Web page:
3.     Isaiah 9 – the one who would have the government upon his shoulders, and who would be called Wonderful Counselor, Mighty God, Everlasting Father, Prince of Peace.

But the rabbis recognized another picture of messiah –

Suffering Servant Messiah – Moshiach ben Yosef (Messiah son of Joseph) – also called the Leprous Messiah (Sanhedrin 98b; quoting Isaiah 53:4)

1.     Isaiah 53 – This is the suffering servant passage: would suffer for our transgression (v. 5); upon whom our iniquities would be placed (vs. 5,6); would become an asham (guilt offering) for the atonement of the people’s sins (v. 10); he would be cut off from the land of the living (v.8), Isaiah tells us, but will then see the light of life (i.e. be resurrected; v. 10).
2.     Zechariah 9:9 – lowly and riding on a donkey.
3.     Psalm 22 – cry out, “My God, why have you forsaken me?” (v. 1), and suffer the anguish the psalmist writes of.

So if the rabbis had an understanding of these two pictures of Messiah:

  • Why were they unable to see Jesus for who he was?
  • Why did they miss him?
  • Why, in fact, did they do the very thing that God, through Isaiah, foretold in chapter 53 –despise him, reject him, and esteem him not?

You see the rabbis at that time reasoned in this way:

  • If Israel were righteous, then would come the Moshiach ben Daveed – the Conquering King Messiah – at the blast of the ram’s horn, on a white horse coming down from the clouds.  And he would bring Israel once again to prominence and bring peace to the whole world.
  • However, if Israel were unrighteous, then would come the Mochiach ben Yosef – the Suffering Servant Messiah – who would come humbly – lowly and riding on a donkey  A Messiah who would suffer for us and bear our sins. 

MISTAKEN IDENTITY: JESUS OUT OF CONTEXT

So if the Jewish scholars and sages knew both pictures of Messiah, why did they miss him?

Well, remember that since the return of the exiles, the religious Jew of his day considered himself doing all he could to be right with God.

  • He had all the Pharisaical traditions to follow.
  • He went to the temple regularly with his sacrifice.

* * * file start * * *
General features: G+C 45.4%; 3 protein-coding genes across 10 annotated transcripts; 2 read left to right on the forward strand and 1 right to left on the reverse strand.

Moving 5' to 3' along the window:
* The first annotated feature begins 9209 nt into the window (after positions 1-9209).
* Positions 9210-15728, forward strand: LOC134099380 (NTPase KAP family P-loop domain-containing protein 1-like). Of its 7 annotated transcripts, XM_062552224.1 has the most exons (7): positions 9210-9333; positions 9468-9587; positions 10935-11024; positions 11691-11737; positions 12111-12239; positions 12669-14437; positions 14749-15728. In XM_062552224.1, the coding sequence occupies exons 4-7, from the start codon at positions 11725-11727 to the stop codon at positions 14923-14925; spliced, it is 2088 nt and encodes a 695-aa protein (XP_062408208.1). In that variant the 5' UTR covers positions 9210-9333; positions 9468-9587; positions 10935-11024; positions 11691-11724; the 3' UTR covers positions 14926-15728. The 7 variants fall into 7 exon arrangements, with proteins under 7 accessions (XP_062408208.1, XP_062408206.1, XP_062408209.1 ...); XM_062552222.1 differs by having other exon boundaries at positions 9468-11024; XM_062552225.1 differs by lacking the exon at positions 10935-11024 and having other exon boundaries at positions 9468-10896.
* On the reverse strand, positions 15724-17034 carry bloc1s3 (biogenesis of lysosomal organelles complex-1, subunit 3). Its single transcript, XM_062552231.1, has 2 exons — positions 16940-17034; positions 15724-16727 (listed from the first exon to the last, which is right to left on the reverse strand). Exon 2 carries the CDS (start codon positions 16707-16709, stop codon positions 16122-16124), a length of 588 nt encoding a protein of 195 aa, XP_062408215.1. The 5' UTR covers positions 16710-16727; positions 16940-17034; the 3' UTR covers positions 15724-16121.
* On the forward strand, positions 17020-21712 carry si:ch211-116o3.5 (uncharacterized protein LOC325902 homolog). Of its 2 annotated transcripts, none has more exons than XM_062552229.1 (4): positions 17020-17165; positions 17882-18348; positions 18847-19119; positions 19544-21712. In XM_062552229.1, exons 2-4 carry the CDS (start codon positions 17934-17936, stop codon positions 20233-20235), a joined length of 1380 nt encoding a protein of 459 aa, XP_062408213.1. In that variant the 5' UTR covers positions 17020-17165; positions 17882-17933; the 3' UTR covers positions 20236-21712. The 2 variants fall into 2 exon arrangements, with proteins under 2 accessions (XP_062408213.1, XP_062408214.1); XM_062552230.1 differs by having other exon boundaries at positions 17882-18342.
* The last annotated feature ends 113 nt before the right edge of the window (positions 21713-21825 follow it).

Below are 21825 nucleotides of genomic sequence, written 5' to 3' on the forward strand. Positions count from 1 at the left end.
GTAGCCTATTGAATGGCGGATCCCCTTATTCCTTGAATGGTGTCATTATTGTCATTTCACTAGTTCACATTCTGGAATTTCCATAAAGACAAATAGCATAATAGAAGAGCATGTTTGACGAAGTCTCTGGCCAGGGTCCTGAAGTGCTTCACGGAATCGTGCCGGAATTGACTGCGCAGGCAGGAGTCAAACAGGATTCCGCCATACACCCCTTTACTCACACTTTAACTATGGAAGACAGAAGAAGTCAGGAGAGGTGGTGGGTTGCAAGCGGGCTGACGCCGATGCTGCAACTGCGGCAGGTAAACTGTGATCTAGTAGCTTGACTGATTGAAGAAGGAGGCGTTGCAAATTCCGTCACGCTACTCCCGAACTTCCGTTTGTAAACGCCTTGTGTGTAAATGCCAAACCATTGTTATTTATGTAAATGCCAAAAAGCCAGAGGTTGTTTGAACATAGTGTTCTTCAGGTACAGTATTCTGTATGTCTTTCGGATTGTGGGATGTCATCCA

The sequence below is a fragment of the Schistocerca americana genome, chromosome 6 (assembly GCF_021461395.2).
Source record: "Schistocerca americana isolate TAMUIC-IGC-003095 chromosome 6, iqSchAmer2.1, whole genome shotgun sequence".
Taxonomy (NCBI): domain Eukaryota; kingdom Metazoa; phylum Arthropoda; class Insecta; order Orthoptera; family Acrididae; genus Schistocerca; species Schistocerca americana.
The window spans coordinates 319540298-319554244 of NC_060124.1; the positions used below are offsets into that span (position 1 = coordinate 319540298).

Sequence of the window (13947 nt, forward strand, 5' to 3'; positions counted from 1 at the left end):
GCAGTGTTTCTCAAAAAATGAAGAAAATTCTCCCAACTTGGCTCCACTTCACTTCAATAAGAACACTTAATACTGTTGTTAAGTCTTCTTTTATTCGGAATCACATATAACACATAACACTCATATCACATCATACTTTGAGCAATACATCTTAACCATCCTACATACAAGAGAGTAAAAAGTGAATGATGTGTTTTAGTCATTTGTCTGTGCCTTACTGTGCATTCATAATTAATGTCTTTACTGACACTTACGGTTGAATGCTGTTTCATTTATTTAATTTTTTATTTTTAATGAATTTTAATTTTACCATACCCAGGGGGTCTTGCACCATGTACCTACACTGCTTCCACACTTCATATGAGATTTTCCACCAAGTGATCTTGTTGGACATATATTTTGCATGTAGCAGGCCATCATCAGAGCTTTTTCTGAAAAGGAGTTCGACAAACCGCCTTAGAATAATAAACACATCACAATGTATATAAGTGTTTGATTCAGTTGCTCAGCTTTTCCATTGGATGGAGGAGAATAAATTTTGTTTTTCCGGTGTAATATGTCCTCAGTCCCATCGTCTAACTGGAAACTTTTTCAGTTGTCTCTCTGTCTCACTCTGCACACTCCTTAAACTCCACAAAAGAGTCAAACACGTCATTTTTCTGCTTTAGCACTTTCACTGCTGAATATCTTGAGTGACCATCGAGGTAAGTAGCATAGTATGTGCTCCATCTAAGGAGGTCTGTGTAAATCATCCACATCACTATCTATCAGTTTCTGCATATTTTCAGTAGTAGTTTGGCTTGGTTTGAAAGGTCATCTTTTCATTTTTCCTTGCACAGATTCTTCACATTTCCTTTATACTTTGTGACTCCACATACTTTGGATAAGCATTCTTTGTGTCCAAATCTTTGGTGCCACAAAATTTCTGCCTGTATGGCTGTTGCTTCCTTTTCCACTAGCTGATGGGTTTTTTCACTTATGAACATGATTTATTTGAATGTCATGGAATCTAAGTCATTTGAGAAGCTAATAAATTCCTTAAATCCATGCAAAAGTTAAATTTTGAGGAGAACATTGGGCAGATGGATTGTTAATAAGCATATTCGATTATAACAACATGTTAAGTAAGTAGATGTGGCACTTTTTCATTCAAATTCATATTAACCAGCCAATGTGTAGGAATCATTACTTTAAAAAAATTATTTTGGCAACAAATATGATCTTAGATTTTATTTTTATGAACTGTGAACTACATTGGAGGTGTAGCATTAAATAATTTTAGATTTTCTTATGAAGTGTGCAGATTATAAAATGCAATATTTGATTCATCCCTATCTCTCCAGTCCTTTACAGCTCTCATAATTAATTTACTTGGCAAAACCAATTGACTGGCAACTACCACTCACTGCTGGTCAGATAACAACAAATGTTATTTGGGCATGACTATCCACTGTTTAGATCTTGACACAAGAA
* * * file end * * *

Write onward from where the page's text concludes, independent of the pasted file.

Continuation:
• He gave to the poor.
  • He fasted.
  • He did all the right things!

So did he think Israel was righteous, or unrighteous?  Righteous, of course.

So what Messiah was he expecting?  The Victorious King of course!

And that is the point!

  • For centuries, the people saw in their mind the Conquering King Messiah coming.
    • Another Judah Maccabee.
  • This was the expectation of the people because they believed themselves to be righteous.
  • So they refused to recognize the Suffering Servant Messiah when he came.

This is why Jesus says in John 5:45-47:

“Do not think that I will accuse you to the Father. There is one who accuses you: Moses, on whom you have set your hope.  For if you believed Moses, you would believe me; for he wrote of me.  But if you do not believe his writings, how will you believe my words?”

Jesus and the Jewish leaders were reading the same Scriptures!  But Yeshua could see what the leaders would not.  Many leaders did come to faith, like Nicodemus and Joseph of Arimathea (see John 19:38-39).  Most did not.  Those that didn’t led the rest of Israel on the wrong path.

  • When the temple (the center of the sacrificial system by which Israel and Israelites could have atonement) is destroyed, then the question came:  how now can the Jewish people atone for their sins?
  • Then the Jewish leaders made new rules:
    • rules that took the temple out of the equation
    • rules that determined other means of atonement.

And so, by the 5th Century, when the Talmud was finally codified:

  • there was a whole system of law that included atonement for sin